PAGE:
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Mormon Baptism Controversy Threatens Romney

An ongoing controversy over a fundamental Mormon practice now threatens to affect the presidential campaign of Republican Mitt Romney, a faithful Mormon. Mormons believe in posthumous baptisms that offer their version of Christianity to deceased souls. Some Mormons have conducted the rite for prominent Jews and Holocaust victims. But that's prompted Holocaust survivor and Nobel Laureate Elie Wiesel to call on Romney to denounce the practice. Robert Siegel talks to Howard Berkes, who explains the Mormon baptism ritual and the two decade controversy over the baptism of Jews.
NPR

Nathan Englander: Assimilating Thoughts Into Stories

In What We Talk About When We Talk About Anne Frank, Nathan Englander writes about his own faith — and what it means to be Jewish — in stories that explore religious tension, Israeli-American relations and the Holocaust.
NPR

R.I. Student Draws Ire Over School Prayer Challenge

A student in Cranston, R.I., sued the city over a banner in the high school auditorium. She started receiving death threats after a federal judge ruled in her favor, ordering the banner removed. The school board is expected to decide Thursday whether to appeal the judge's ruling.
NPR

Politics And Faith Collide In Contraceptive Debate

Under a revised plan on contraception health coverage, insurance companies — not Catholic institutions — will have to pay for contraception for employees. The issue has been a flash point for Bishops since before the health care law passed through Congress.
NPR

Mormon Baptism Of Wiesenthal Kin Sparks Jewish Outrage

The Mormon Church responded with an apology and an unprecedented public rebuke of the responsible Church member.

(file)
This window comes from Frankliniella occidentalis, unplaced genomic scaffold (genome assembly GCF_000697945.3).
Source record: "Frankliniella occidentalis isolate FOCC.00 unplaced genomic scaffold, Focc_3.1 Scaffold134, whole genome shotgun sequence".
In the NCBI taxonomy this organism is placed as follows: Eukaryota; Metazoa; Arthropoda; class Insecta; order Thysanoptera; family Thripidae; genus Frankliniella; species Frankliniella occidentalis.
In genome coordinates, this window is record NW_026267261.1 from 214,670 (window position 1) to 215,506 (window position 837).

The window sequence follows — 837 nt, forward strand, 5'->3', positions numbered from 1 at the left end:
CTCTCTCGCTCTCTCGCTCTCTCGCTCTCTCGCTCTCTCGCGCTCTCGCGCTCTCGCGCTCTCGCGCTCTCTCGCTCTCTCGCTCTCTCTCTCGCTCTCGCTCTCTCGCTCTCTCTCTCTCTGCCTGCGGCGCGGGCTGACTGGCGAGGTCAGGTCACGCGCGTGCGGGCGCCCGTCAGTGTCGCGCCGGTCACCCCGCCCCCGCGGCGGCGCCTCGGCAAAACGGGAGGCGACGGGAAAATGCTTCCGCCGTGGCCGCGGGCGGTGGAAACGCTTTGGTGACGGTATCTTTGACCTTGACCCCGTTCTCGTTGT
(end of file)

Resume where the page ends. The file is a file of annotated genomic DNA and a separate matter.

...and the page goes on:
NPR

A Brother And Sister Get Married (And Later, Their Son Tweets It)

One fateful day, at age 6, John Fugelsang noticed an odd motif in some photos: His mother was wearing a habit.
NPR

Contraception: Catholics Split On Insurance Debate

The Obama administration has revised a provision of the president's health care law concerning birth control coverage. Now, religious-affiliated organizations may decline to provide the coverage, but allow the employees to get free contraceptives through their health insurer.
NPR

Boston's Parishes May Become Branch Offices

The Archdiocese of Boston is taking a business approach to its problem of too many parishes, too few priests and not enough parishioners. It plans to merge parishes into clusters and placing them under one pastor. It will eliminate dozens of parish jobs for lay people and take away local control of a church's budget and religious education program. The plan is being met with considerable pushback from priests and parishioners. Monica Brady-Myerov of member station WBUR reports.

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